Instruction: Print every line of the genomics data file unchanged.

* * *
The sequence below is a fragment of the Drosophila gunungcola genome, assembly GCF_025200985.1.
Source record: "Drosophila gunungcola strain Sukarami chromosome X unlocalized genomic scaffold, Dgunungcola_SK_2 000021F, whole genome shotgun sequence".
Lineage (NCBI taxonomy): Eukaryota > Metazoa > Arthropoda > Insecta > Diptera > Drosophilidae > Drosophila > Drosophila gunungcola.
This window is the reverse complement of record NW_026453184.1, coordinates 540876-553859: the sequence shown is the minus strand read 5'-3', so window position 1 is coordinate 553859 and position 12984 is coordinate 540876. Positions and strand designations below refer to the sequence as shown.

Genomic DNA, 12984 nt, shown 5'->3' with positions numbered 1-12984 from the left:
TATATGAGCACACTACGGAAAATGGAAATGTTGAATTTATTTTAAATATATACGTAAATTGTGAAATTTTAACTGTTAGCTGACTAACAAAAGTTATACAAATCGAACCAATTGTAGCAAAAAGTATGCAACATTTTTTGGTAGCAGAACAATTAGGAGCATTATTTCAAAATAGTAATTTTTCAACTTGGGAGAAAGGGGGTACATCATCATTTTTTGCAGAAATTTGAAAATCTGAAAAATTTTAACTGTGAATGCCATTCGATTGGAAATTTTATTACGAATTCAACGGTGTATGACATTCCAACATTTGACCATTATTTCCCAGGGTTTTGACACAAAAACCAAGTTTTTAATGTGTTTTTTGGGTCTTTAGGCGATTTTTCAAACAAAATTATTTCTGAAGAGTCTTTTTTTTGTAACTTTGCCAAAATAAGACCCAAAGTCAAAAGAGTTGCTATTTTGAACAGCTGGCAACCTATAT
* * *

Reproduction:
The sequence below is a fragment of the Drosophila gunungcola genome, assembly GCF_025200985.1.
Source record: "Drosophila gunungcola strain Sukarami chromosome X unlocalized genomic scaffold, Dgunungcola_SK_2 000021F, whole genome shotgun sequence".
Lineage (NCBI taxonomy): Eukaryota > Metazoa > Arthropoda > Insecta > Diptera > Drosophilidae > Drosophila > Drosophila gunungcola.
This window is the reverse complement of record NW_026453184.1, coordinates 540876-553859: the sequence shown is the minus strand read 5'-3', so window position 1 is coordinate 553859 and position 12984 is coordinate 540876. Positions and strand designations below refer to the sequence as shown.

Genomic DNA, 12984 nt, shown 5'->3' with positions numbered 1-12984 from the left:
TATATGAGCACACTACGGAAAATGGAAATGTTGAATTTATTTTAAATATATACGTAAATTGTGAAATTTTAACTGTTAGCTGACTAACAAAAGTTATACAAATCGAACCAATTGTAGCAAAAAGTATGCAACATTTTTTGGTAGCAGAACAATTAGGAGCATTATTTCAAAATAGTAATTTTTCAACTTGGGAGAAAGGGGGTACATCATCATTTTTTGCAGAAATTTGAAAATCTGAAAAATTTTAACTGTGAATGCCATTCGATTGGAAATTTTATTACGAATTCAACGGTGTATGACATTCCAACATTTGACCATTATTTCCCAGGGTTTTGACACAAAAACCAAGTTTTTAATGTGTTTTTTGGGTCTTTAGGCGATTTTTCAAACAAAATTATTTCTGAAGAGTCTTTTTTTTGTAACTTTGCCAAAATAAGACCCAAAGTCAAAAGAGTTGCTATTTTGAACAGCTGGCAACCTATAT